Monday, July 25, 2005

Catalyst overview

Catalyst, on the whole, was a very good experience. I learned a lot. I ended up staying in the Application track the whole time, although I wish I'd jumped to the ID Management track for parts of the first day. There was too much emphasis on what Burton likes to call "application superplatforms" the first day, but day 2's SOA reality check was really excellent. The application security "cross-cutting concerns on day 3 didn't really live up to its promise. The presentations just weren't integrated and collaborative enough -- each clearly came from one research practice's domain.

I do have a couple of suggestions for any Burton Group folks that might be reading this. Nowhere during registration do they make it clear that track jumping is allowed. It would be nice if they said "please pick a primary track, but you are welcome to attend others as needed." That way, I wouldn't have wasted time deciding between tracks. Also, Burton seems eager to eliminate the printed presentation option. This is a bad idea. It is so much easier to take notes on a printed copy, even if it is not completely up to date, because you don't have to supply context in your notes. You can simply circle or star a key point. You can easily refer back to previous pages. Annotations can be briefer. I'd say that The Myth of the Paperless Office should be mandatory Burton reading.

Here's what I got out of Catalyst. This isn't a rehash of what I heard, but my views on areas of discussion.
  • Even though we spent a lot of time talking about tools and technologies, the most important message is that SOA is a cultural shift which doesn't just impact IT, but the business units IT supports. Governance, funding, cost recovery, BU expectations and more all have to change. For instance, true functionalization cuts across BUs, but BUs control and fund projects. We've had a taste of this with component reuse, but this is orders of magnitude different. You have to move your organization from a project based model to a utility based model.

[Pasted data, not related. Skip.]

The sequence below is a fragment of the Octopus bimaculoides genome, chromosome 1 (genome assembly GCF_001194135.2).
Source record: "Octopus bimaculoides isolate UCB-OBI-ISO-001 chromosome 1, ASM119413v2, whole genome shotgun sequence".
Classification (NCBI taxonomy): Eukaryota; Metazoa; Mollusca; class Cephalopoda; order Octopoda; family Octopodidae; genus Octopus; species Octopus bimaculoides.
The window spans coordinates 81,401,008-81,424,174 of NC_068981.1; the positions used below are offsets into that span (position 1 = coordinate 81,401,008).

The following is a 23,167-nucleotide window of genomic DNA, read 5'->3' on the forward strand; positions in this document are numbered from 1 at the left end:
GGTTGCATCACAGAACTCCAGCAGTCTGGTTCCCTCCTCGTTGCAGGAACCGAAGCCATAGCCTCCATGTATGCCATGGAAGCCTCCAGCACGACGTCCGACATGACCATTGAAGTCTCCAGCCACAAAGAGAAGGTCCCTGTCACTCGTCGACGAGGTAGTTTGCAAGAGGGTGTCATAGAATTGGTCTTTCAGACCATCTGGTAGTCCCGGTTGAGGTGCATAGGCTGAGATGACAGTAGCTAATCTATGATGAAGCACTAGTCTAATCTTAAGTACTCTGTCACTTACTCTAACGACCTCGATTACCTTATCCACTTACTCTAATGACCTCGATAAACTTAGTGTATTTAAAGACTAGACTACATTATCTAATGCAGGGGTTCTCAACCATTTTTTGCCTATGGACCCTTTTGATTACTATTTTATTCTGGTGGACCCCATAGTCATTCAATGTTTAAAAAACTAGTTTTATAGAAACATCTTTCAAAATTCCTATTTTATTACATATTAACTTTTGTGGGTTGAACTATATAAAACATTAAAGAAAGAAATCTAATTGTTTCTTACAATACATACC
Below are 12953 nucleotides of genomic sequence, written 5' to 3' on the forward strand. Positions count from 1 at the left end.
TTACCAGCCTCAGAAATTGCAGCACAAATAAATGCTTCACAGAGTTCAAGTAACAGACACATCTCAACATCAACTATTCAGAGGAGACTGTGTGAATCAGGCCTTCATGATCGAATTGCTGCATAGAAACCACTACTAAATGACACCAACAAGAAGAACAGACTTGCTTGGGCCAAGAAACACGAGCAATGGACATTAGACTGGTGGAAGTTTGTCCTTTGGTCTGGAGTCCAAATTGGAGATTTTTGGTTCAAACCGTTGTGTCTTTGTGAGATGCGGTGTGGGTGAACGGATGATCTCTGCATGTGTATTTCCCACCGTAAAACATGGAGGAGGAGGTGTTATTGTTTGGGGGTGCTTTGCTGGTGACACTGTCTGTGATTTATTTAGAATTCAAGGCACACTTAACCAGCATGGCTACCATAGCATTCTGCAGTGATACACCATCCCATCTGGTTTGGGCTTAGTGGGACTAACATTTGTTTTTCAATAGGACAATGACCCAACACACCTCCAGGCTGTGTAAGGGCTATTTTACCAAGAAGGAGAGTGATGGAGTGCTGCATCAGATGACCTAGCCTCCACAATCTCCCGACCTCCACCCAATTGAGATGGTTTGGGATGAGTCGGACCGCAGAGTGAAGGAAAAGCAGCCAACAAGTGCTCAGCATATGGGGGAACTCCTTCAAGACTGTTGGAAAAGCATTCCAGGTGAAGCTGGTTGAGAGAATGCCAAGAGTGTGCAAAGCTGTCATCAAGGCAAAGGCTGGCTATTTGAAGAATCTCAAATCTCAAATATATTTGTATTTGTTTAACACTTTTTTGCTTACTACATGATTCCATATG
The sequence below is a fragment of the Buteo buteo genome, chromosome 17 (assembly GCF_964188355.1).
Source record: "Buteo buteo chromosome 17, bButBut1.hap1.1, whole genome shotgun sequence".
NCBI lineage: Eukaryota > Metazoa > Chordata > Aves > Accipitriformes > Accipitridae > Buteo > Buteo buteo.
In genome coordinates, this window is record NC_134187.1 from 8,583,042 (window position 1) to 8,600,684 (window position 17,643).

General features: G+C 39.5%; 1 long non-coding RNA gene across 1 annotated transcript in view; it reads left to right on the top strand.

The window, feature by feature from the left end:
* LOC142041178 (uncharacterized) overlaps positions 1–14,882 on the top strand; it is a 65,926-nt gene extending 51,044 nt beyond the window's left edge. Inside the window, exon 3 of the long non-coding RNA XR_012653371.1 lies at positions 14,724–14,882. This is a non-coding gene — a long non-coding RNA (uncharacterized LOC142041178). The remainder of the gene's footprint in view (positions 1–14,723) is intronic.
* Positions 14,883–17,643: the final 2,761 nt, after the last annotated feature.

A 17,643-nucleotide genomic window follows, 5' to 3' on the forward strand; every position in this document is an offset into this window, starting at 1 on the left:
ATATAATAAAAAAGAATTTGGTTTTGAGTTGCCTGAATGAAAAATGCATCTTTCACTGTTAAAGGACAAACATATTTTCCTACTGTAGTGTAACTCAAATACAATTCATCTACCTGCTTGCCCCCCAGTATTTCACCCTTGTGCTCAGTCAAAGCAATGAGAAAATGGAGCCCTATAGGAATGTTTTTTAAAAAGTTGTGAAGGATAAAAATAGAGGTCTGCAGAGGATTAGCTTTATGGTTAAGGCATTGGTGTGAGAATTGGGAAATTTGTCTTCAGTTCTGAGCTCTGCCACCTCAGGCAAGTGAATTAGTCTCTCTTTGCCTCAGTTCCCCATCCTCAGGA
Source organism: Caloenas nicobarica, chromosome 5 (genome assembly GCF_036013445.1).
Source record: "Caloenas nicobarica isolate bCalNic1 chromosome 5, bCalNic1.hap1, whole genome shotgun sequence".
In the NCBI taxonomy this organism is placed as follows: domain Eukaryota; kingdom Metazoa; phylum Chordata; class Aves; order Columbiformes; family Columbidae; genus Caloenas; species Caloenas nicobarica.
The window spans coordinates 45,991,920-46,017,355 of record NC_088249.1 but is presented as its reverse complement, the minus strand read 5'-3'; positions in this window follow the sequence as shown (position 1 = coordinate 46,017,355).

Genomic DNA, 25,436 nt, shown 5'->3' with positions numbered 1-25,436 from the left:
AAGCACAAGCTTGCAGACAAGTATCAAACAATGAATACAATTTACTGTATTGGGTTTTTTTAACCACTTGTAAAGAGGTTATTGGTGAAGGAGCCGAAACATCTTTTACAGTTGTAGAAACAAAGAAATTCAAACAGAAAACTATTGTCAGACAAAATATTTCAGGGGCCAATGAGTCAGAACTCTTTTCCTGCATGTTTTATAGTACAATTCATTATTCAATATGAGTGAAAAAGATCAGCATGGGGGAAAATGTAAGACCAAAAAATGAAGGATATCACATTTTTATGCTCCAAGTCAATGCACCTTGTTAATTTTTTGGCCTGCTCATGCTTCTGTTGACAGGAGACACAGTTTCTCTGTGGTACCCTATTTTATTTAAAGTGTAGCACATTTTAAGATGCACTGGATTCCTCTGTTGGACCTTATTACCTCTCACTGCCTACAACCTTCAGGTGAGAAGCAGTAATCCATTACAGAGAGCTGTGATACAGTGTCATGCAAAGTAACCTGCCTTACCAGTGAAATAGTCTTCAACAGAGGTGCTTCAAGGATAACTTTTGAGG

• Collaboration tools are no longer side items on the menu, but part of the main course. The Social Life of Information speaks of practice and process. To be successful in the future, collaborative tools (which enhance practice) must be seamlessly meshed into the process (applications). You have to enable people to collaborate in context of the process.
  • Increasingly, vendors are trying to provide ever expanding "complete solutions" that include more and more functionality. Burton refers to these as superplatforms. When you marry the SOA vision with the legacy reality, it becomes clear that most enterprises are going to have pieces of multiple superplatforms -- a primary or desired platform certainly, and then bits and pieces of others. Vendors that give interoperability short shrift will find themselves on the losing end, eventually.
  • A services oriented application architecture benefits from a services oriented physical infrastructure. This should accelerate the virtualization of processor, disk, storage, etc.
  • All of this SOA goodness won't help you much if you don't fix your fundamental data quality and management issues. Data stewardship across the enterprise is critical -- data can't reside in BU silos.
  • If Microsoft actually delivers what Ari Bixhorn promised for Indigo, it will go a long way towards alleviating "WS-Vertigo," as Anne Thomas Manes likes to call it. While REST is clearly not appropriate for many corporate applications, I think there are some places where it is sufficient. Sometimes good enough is good enough.
  • There's still too much emphasis on network layer security, although Dan Blum of Burton disagrees with me. Seriously, there is no perimeter. Get over it, and start fixing the real problem of application layer security.
  • Nobody has really addressed the issue of trust and its related risk. WS-Trust isn't going to do it, either.

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